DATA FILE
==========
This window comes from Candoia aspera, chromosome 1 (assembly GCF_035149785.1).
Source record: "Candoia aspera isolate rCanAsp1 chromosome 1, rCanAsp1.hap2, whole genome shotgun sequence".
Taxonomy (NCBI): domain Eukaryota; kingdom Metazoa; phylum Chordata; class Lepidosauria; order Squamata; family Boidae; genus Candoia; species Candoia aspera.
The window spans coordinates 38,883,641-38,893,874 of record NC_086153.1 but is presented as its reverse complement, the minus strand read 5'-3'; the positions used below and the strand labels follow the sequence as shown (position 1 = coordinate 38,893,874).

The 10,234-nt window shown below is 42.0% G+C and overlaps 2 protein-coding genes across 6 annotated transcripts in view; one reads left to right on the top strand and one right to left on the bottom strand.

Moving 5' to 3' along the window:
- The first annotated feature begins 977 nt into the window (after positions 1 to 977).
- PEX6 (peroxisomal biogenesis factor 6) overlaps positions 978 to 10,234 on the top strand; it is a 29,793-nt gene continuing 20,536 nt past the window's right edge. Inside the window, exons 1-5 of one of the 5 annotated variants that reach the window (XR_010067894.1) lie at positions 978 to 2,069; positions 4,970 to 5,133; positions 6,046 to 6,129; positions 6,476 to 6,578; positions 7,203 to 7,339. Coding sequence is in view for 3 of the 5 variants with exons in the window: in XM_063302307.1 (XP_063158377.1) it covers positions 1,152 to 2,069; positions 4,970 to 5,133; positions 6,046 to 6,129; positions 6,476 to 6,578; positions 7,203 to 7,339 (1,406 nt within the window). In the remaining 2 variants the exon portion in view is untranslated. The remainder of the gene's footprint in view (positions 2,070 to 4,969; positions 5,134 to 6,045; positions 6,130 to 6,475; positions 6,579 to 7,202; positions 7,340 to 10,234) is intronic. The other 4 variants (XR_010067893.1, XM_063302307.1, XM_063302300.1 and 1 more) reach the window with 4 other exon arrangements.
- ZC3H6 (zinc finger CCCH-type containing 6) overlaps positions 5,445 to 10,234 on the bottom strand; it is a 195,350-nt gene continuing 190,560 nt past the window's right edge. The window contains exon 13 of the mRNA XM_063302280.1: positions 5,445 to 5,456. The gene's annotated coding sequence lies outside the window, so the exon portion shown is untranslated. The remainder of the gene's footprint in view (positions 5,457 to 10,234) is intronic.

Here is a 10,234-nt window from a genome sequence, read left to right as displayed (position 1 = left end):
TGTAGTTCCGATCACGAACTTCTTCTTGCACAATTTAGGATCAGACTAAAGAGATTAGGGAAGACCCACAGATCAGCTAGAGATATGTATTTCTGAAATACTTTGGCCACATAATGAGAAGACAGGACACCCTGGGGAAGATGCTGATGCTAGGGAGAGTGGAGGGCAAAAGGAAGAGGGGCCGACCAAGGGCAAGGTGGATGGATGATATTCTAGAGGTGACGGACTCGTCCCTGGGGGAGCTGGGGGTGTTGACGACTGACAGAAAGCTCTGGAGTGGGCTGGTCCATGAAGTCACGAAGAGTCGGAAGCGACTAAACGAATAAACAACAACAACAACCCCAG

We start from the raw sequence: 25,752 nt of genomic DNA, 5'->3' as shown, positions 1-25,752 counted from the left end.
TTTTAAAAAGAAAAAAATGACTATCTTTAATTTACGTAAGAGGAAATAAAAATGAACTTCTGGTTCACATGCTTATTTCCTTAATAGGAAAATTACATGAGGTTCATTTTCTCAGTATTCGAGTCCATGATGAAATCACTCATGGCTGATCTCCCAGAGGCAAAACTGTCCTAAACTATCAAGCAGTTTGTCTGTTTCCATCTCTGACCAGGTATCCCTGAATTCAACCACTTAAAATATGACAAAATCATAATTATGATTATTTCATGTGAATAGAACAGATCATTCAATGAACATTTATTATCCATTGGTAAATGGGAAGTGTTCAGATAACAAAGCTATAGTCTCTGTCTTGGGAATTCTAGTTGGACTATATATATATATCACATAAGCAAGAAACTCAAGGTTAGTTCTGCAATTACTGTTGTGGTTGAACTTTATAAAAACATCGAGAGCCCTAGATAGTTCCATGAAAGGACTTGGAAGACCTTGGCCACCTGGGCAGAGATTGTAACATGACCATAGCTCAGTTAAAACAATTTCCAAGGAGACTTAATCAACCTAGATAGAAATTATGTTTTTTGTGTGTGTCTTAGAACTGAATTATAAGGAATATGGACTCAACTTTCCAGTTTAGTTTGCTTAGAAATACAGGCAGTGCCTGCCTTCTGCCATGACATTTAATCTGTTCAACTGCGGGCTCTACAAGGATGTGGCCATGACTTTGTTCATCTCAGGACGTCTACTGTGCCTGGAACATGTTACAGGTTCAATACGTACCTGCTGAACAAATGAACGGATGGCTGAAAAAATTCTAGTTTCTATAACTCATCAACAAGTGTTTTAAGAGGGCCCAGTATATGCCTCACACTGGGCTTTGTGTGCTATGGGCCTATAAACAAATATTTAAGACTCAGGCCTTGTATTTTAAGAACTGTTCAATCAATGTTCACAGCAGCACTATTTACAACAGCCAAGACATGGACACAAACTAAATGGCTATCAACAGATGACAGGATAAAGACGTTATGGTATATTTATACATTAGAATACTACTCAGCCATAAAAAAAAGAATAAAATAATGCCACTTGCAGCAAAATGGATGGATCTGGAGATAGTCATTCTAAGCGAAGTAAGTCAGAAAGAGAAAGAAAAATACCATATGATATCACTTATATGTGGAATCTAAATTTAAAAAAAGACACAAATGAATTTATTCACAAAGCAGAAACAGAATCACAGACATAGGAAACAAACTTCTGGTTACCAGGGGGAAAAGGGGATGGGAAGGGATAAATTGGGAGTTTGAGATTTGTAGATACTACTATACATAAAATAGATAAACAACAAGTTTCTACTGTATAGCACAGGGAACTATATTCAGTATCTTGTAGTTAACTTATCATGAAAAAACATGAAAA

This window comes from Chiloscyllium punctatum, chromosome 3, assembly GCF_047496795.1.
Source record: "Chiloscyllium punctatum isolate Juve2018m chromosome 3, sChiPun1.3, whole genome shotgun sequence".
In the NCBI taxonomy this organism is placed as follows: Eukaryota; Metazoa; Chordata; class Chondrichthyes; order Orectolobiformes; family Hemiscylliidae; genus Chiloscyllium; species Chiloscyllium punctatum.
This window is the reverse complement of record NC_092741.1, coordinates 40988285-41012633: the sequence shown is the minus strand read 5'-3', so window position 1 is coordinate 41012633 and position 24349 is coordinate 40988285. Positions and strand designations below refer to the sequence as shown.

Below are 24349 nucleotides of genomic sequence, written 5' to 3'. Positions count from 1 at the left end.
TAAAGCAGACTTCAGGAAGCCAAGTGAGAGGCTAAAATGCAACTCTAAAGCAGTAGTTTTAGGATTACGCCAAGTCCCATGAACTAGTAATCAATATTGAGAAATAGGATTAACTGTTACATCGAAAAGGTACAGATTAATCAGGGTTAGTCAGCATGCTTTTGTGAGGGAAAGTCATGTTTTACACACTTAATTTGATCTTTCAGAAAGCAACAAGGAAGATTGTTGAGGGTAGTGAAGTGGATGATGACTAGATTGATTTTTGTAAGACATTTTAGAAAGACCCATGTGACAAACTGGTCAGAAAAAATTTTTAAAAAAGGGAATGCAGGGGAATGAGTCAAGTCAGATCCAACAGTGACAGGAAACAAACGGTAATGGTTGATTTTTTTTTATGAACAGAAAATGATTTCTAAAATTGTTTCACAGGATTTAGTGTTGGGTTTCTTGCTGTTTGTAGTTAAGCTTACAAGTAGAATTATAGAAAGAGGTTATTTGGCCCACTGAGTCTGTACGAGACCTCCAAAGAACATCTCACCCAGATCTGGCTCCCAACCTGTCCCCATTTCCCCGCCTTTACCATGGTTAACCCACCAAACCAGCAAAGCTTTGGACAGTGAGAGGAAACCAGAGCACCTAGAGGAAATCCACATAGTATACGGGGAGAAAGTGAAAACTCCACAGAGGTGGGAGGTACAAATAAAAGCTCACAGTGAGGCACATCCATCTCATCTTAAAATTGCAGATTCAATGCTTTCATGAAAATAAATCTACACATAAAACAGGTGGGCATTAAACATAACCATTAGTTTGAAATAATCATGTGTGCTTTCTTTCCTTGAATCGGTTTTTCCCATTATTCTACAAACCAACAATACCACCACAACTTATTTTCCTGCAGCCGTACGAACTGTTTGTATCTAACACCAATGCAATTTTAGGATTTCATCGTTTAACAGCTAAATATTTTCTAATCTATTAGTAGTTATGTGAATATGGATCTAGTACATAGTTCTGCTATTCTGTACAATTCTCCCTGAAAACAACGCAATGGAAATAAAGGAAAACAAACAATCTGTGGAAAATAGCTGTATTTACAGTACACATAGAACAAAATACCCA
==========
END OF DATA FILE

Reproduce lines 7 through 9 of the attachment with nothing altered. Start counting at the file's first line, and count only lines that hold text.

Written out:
- The first annotated feature begins 977 nt into the window (after positions 1 to 977).
- PEX6 (peroxisomal biogenesis factor 6) overlaps positions 978 to 10,234 on the top strand; it is a 29,793-nt gene continuing 20,536 nt past the window's right edge. Inside the window, exons 1-5 of one of the 5 annotated variants that reach the window (XR_010067894.1) lie at positions 978 to 2,069; positions 4,970 to 5,133; positions 6,046 to 6,129; positions 6,476 to 6,578; positions 7,203 to 7,339. Coding sequence is in view for 3 of the 5 variants with exons in the window: in XM_063302307.1 (XP_063158377.1) it covers positions 1,152 to 2,069; positions 4,970 to 5,133; positions 6,046 to 6,129; positions 6,476 to 6,578; positions 7,203 to 7,339 (1,406 nt within the window). In the remaining 2 variants the exon portion in view is untranslated. The remainder of the gene's footprint in view (positions 2,070 to 4,969; positions 5,134 to 6,045; positions 6,130 to 6,475; positions 6,579 to 7,202; positions 7,340 to 10,234) is intronic. The other 4 variants (XR_010067893.1, XM_063302307.1, XM_063302300.1 and 1 more) reach the window with 4 other exon arrangements.
- ZC3H6 (zinc finger CCCH-type containing 6) overlaps positions 5,445 to 10,234 on the bottom strand; it is a 195,350-nt gene continuing 190,560 nt past the window's right edge. The window contains exon 13 of the mRNA XM_063302280.1: positions 5,445 to 5,456. The gene's annotated coding sequence lies outside the window, so the exon portion shown is untranslated. The remainder of the gene's footprint in view (positions 5,457 to 10,234) is intronic.